[ENG] Construction 113: Side alley underground structures (1) - tests and studies

26/05/19 | ۩ |


I believe the time has come to put my hands on the underground structures that surround Domus, left out from the construction so far. Before starting the climb to the first floor, with all that comes with it (arches of the loggia, stairs, vaults, etc.), I'd like to see the streets that run on two sides of the building completed: on the front, an alley slightly sloping, paved and driveway, under which a small covered stream flows; sideways, a narrow and steep alley partially covered with steps that reaches the secondary entrance passing the external wall of the tower.

Although it has been a long time since I first thought about the construction of these streets and the filling of the subsoil, I find myself having to face a job that is still full of unknowns, mainly due to the lack of convincing tests. Let's jump back a couple of years and see what these tests are.

My intention was from the beginning to make a pretty rough filler using wooden boards that once removed will leave the materials of which the soil is composed: stones, sand, cement or other things. My big doubt was about the resistance of this filling, because if the material is too fragile it could break on the edges releasing continuously wastes that would make it difficult to clean and preserve. For this reason I carried out a first test using glue in the mixture.




The result did not convince me. The glue in such a large quantity took a long time to dry and did not completely lose its whitish color. The next day the only dry part was the surface exposed to air, while the rest of the block was soft and easily deformable. In addition, the glue tends to withdraw and this could alter the structure in an unpredictable way.

Using only cement instead of glue the result would certainly be more resistant, but I wanted to prevent the subsoil from taking the same gray color as the base to make it clear that it is the natural ground.
So I decided to combine the cement with a mix of gravel and soil that I picked up next to a dirt road, adding to the mixture a little glue diluted in water.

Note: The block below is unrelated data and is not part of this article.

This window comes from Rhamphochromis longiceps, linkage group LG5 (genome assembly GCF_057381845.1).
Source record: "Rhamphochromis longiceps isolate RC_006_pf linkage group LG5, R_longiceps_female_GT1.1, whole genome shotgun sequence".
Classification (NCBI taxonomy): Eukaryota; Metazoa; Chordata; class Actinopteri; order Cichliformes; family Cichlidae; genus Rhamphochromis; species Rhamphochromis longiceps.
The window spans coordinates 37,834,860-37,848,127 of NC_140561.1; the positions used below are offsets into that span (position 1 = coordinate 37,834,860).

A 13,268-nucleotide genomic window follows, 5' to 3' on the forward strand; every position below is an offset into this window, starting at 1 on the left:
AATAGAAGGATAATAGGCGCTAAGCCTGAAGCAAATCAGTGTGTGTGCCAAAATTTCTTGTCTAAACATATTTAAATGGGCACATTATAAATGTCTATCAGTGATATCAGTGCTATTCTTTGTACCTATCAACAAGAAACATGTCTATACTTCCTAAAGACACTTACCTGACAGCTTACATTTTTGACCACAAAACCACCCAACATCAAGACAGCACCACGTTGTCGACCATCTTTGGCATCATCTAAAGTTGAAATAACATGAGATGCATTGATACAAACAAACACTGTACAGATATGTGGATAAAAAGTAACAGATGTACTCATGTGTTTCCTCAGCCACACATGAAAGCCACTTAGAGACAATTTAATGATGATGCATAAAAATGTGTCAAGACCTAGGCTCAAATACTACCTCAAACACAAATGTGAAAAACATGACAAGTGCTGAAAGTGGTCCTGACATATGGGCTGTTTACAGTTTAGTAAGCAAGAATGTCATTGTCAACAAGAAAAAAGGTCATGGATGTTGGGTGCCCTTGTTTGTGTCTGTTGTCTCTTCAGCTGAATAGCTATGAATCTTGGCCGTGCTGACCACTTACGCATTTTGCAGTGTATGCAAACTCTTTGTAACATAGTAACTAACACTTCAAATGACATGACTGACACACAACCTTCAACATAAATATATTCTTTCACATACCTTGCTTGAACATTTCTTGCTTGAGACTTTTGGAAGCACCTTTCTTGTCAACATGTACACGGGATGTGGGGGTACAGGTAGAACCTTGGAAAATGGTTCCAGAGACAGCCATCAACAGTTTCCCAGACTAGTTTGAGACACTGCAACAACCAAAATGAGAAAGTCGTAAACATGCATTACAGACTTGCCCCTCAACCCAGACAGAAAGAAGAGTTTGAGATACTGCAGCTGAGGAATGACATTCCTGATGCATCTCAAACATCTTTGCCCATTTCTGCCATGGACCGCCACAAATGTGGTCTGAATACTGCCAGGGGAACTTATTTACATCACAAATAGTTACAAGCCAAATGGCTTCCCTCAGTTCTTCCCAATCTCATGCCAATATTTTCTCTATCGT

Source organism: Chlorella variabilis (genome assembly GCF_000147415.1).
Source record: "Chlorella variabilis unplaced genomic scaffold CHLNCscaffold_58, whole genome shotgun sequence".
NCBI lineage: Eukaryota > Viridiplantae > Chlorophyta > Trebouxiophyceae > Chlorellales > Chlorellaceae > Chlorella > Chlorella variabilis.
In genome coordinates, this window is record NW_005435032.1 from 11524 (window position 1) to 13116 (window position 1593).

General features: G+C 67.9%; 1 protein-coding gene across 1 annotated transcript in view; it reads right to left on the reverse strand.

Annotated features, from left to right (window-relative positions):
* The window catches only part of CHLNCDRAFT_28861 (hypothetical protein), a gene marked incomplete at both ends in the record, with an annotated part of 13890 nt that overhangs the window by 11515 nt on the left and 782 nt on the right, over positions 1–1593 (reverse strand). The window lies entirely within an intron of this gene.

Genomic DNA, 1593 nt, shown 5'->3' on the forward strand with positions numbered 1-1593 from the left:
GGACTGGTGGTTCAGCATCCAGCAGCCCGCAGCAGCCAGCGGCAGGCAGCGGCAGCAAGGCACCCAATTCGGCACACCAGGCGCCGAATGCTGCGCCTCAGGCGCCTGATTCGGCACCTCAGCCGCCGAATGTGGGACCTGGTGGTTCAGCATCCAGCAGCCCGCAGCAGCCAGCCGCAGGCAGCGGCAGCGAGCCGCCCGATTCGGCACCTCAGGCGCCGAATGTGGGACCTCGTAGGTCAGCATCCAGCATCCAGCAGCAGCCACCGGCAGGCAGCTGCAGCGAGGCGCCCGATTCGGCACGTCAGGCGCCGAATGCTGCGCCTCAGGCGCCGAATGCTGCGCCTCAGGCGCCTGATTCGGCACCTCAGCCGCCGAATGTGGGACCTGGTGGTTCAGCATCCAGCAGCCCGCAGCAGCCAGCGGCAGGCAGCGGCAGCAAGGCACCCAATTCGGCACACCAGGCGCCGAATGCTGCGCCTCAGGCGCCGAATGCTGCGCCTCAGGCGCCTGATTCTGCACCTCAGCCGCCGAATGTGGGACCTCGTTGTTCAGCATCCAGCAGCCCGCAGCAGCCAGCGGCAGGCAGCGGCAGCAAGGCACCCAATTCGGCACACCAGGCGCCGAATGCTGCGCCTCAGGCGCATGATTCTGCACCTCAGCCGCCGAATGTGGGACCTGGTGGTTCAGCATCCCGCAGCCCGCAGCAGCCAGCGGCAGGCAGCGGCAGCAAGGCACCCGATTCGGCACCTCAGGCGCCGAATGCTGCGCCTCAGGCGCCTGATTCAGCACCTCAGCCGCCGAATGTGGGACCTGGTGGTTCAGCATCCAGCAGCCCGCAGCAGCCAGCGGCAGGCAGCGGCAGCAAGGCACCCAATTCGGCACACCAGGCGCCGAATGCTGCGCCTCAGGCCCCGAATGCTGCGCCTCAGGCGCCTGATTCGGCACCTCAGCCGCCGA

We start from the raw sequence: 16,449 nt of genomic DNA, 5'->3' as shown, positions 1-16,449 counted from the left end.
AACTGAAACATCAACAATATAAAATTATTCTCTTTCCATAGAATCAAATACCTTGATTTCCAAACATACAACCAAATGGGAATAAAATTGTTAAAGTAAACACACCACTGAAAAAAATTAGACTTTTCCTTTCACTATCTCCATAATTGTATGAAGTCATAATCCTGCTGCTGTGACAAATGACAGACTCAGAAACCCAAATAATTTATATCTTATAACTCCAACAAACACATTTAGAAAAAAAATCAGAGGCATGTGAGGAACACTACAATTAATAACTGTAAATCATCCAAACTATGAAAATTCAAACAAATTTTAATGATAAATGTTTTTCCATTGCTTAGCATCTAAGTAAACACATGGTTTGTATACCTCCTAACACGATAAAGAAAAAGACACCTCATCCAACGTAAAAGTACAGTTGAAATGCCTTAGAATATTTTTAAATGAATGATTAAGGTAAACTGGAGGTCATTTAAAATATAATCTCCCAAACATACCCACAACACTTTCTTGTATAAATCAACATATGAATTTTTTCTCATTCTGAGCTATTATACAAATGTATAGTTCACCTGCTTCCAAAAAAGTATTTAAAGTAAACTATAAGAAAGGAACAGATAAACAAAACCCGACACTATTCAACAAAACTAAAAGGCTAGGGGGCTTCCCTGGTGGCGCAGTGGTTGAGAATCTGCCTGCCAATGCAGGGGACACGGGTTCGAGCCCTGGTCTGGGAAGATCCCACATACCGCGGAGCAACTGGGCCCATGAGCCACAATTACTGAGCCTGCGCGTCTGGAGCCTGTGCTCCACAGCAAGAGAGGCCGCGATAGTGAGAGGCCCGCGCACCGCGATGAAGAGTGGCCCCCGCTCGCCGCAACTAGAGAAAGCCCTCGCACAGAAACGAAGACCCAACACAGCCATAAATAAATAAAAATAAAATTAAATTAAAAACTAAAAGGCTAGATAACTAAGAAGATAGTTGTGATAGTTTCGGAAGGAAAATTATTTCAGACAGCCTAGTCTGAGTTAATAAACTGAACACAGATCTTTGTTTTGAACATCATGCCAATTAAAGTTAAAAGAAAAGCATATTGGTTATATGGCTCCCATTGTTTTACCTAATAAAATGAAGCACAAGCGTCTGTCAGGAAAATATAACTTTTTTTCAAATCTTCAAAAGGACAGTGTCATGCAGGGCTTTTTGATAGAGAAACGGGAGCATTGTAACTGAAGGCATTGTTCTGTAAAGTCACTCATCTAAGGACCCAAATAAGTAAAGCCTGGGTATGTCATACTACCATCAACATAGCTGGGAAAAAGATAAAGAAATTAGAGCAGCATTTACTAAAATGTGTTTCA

The test block was hard and resistant and took a discreet brownish color, even if on the surfaces there was no trace of the gravel as I would have liked ...

Let's go back to the present.
After these tests I decide to go on with soil and cement, and that is why I build the wooden formwork that will allow me to pour the mixture directly over the walls.
To give better grip to the cement I take advantage of some nooks and crannies between the stones to insert screws and wire. This armor will prevent the alley from collapsing from the rest of the construction.



The wooden mold shows some bolts that will serve to open holes in the concrete block (I will reveal its usefulness later - much later) and a metal tube through which one of the led bulbs will pass to illuminate the basement.
I pour the mixture into the formwork and wait with (im)patience for it to dry to see if the result convinces me to keep on this way or if I need to try another method.




Ok. I need to find another way.

I take a moment to pause and wait for the light to come on with a brilliant idea that will let me overcome this terrible disappointment. When I finally see that light, the desire to bring to reality what I have in mind is overwhelming. I realized what my mistake was: I wanted to fill up the subsoil on-the-fly to quickly proceed to the completion of the alleys, forgetting that this IS NOT the way in which the Domus must take shape: every corner has a reason to be; every surface, even the more insignificant, has potentialities that must be studied and brought to maturity. In this case, the subsoil can offer much more than just a brown wall and a few cracks, and it don't matter if the work will be longer than expected.



With a pencil I outline the basic characteristics of the subsoil. The side surfaces will be completely covered by slate tiles, except where different holes will get into the underground corridor and the river (for which I have already made the stone bed).
In addition there will be another circular opening from which it will be possible to observe part of an underground environment. Here I can play with fantasy: Ancient roman structures? A secret room? Stratification of materials and human remains?

What is hidden under the Domus?




(to be continued...)

MATERIALS:
vinyl glue, beach pebbles, cement, soil, gravel, wire, steel screw, aluminium pipe
TOOLS:
pincers, tweezers, pan, palette knife, soil scoop, wooden planks
SIZE (in cm):
28 x 3,8


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